Caleb: Welcome to “The Animal Health and Veterinary Employment Insider,” brought to you by The VET Recruiter. In this podcast, Animal Health executive recruiter and Veterinary recruiter Stacy Pursell of The VET Recruiter provides insight and practical advice for both employers and job seekers in the Animal Health and Veterinary industries. The VET Recruiter’s focus is to solve talent-centric problems for the Animal Health industry and Veterinary profession. In fact, The VET Recruiter’s mission is to help Animal Health and Veterinary companies hire top talent, while helping Animal Health and Veterinary professionals attain career-enhancing opportunities that increase their quality of life.
Today, we’ll be talking about the state of veterinarian job offers in today’s job market. Hello, Stacy, and thank you for joining us today.
Stacy: Hello, Caleb. As always, I’m glad to be here with you.
Caleb: Stacy, Let’s tackle this topic of veterinarian job offers in today’s marketplace. What specifically are we going to cover today?
Stacy: Compensation is an important topic in the Veterinary profession right now. The cost of labor is going up. Salaries and overall compensation is increasing.
Caleb: I would imagine that the shortage of qualified candidates in the job market is causing this.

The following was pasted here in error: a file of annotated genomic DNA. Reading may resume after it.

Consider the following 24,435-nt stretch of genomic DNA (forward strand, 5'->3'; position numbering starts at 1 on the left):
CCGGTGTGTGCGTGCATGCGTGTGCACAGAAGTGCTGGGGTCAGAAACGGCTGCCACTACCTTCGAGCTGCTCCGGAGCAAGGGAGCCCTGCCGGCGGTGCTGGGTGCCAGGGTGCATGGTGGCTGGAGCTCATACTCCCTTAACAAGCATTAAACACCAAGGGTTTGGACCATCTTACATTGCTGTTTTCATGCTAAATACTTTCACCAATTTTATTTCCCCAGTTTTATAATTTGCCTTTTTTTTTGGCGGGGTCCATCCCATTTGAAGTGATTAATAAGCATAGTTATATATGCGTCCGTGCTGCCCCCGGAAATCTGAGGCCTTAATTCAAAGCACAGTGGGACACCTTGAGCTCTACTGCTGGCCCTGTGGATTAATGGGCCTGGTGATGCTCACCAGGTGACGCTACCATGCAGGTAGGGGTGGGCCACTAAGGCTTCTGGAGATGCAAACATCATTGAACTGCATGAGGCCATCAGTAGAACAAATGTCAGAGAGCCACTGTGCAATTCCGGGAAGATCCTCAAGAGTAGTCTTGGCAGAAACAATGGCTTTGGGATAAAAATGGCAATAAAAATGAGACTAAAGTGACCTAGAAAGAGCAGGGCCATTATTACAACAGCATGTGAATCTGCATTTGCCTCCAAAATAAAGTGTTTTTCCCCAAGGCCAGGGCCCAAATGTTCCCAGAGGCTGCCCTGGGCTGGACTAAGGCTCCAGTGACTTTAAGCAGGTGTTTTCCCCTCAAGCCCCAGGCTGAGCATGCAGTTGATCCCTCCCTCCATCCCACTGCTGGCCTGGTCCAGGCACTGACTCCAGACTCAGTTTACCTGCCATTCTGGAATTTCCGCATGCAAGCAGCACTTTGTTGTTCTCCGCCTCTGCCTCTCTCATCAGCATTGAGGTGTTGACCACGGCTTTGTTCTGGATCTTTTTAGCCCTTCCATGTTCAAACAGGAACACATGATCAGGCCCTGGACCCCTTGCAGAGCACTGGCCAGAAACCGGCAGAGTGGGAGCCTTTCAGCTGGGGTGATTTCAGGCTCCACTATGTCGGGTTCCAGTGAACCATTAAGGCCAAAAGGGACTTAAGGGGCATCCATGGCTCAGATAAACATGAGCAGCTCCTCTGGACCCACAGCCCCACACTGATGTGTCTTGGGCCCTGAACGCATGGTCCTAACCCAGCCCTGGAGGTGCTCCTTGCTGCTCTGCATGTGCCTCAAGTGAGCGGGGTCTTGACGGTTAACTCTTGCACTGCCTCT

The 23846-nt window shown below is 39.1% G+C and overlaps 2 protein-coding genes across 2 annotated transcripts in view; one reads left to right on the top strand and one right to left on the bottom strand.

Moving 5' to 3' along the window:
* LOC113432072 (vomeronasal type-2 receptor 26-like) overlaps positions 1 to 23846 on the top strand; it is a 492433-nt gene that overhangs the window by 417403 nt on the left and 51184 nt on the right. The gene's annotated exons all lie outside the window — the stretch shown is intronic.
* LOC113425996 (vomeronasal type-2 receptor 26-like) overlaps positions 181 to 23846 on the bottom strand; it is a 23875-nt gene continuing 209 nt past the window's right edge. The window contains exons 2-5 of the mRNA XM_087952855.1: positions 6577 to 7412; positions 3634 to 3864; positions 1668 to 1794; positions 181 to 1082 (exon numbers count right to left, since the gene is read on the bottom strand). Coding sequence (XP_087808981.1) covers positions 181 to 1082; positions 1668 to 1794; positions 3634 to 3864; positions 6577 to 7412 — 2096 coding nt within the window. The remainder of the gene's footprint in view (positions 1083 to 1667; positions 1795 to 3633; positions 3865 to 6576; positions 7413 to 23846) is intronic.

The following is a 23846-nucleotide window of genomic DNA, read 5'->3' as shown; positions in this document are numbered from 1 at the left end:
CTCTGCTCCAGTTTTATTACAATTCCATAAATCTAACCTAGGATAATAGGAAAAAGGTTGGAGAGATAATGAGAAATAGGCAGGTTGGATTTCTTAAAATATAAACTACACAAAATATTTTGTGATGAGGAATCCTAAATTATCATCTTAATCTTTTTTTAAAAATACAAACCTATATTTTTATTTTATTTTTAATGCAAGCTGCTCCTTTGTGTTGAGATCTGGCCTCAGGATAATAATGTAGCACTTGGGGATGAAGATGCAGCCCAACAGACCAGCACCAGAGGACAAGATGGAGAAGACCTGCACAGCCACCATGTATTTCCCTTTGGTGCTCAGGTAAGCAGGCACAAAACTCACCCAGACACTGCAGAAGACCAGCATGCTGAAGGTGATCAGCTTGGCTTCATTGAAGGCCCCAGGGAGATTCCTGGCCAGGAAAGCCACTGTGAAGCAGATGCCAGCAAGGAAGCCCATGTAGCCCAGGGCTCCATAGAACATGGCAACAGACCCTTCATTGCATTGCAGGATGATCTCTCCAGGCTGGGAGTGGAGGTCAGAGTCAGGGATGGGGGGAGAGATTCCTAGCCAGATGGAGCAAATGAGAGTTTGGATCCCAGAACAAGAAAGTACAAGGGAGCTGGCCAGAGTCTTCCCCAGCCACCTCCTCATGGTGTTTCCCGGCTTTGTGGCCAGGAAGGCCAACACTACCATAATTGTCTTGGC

Stacy: Yes, that’s right. That’s one of the factors that’s driving the market at the moment. I’ve talked about this before, but the market is dictated by the Law of Supply and Demand. The less of a supply you have of something, then that something becomes more valuable and also more expensive. Right now, there is a shortage of veterinarians in the market. As a result, the veterinarians that do exist are more valuable, and as a result, they’re more expensive.
Caleb: And they’re more expensive in terms of what it takes to hire them?
Stacy: Yes, that’s correct, and we’ve seen this at our recruiting firm.
Caleb: So, what we’re going to talk about today is based on your personal experience as an executive recruiter and search consultant in the Veterinary profession and what you are seeing right now.
Stacy: Yes, that’s correct. This is information based on experiences that we’re currently having in our search firm, with candidates and employers, so it’s the most up-to-date information possible.
Caleb: Where would you like to start today, Stacy?
Stacy: I’d like to start by pointing out that no offers have been accepted by veterinarians in the past year below $100K base salary or guaranteed salary that we have seen.
Caleb: Does that include new graduates?
Stacy: Yes, that certainly includes new graduates! In fact, I can’t remember the last time in the recent past that a new veterinarian graduate didn’t receive an offer of $100K or more. Not only that, but these graduates are also receiving these offers before they even graduate from school. We have seen offers get accepted in some cases almost a year before some veterinarian students graduate from veterinary school.